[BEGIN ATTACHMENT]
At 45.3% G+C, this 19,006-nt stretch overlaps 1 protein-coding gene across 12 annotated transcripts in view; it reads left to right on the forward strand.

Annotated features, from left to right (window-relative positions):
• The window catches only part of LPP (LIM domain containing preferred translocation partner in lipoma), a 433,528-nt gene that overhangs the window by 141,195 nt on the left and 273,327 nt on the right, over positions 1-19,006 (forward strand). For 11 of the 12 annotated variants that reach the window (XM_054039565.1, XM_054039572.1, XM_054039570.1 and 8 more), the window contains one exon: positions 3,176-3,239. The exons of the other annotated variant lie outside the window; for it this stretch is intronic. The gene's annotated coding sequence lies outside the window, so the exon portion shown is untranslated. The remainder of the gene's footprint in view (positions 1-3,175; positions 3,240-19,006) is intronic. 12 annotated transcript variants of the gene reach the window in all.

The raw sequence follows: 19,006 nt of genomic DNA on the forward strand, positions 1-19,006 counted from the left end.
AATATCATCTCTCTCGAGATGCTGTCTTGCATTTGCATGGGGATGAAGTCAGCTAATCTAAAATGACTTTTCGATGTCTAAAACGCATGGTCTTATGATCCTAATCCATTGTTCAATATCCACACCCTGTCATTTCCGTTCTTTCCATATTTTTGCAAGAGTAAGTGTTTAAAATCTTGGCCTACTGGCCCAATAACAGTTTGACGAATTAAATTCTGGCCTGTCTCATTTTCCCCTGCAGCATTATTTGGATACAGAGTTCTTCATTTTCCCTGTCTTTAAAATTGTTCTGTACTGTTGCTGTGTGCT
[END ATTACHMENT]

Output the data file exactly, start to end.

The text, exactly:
At 45.3% G+C, this 19,006-nt stretch overlaps 1 protein-coding gene across 12 annotated transcripts in view; it reads left to right on the forward strand.

Annotated features, from left to right (window-relative positions):
• The window catches only part of LPP (LIM domain containing preferred translocation partner in lipoma), a 433,528-nt gene that overhangs the window by 141,195 nt on the left and 273,327 nt on the right, over positions 1-19,006 (forward strand). For 11 of the 12 annotated variants that reach the window (XM_054039565.1, XM_054039572.1, XM_054039570.1 and 8 more), the window contains one exon: positions 3,176-3,239. The exons of the other annotated variant lie outside the window; for it this stretch is intronic. The gene's annotated coding sequence lies outside the window, so the exon portion shown is untranslated. The remainder of the gene's footprint in view (positions 1-3,175; positions 3,240-19,006) is intronic. 12 annotated transcript variants of the gene reach the window in all.

The raw sequence follows: 19,006 nt of genomic DNA on the forward strand, positions 1-19,006 counted from the left end.
AATATCATCTCTCTCGAGATGCTGTCTTGCATTTGCATGGGGATGAAGTCAGCTAATCTAAAATGACTTTTCGATGTCTAAAACGCATGGTCTTATGATCCTAATCCATTGTTCAATATCCACACCCTGTCATTTCCGTTCTTTCCATATTTTTGCAAGAGTAAGTGTTTAAAATCTTGGCCTACTGGCCCAATAACAGTTTGACGAATTAAATTCTGGCCTGTCTCATTTTCCCCTGCAGCATTATTTGGATACAGAGTTCTTCATTTTCCCTGTCTTTAAAATTGTTCTGTACTGTTGCTGTGTGCT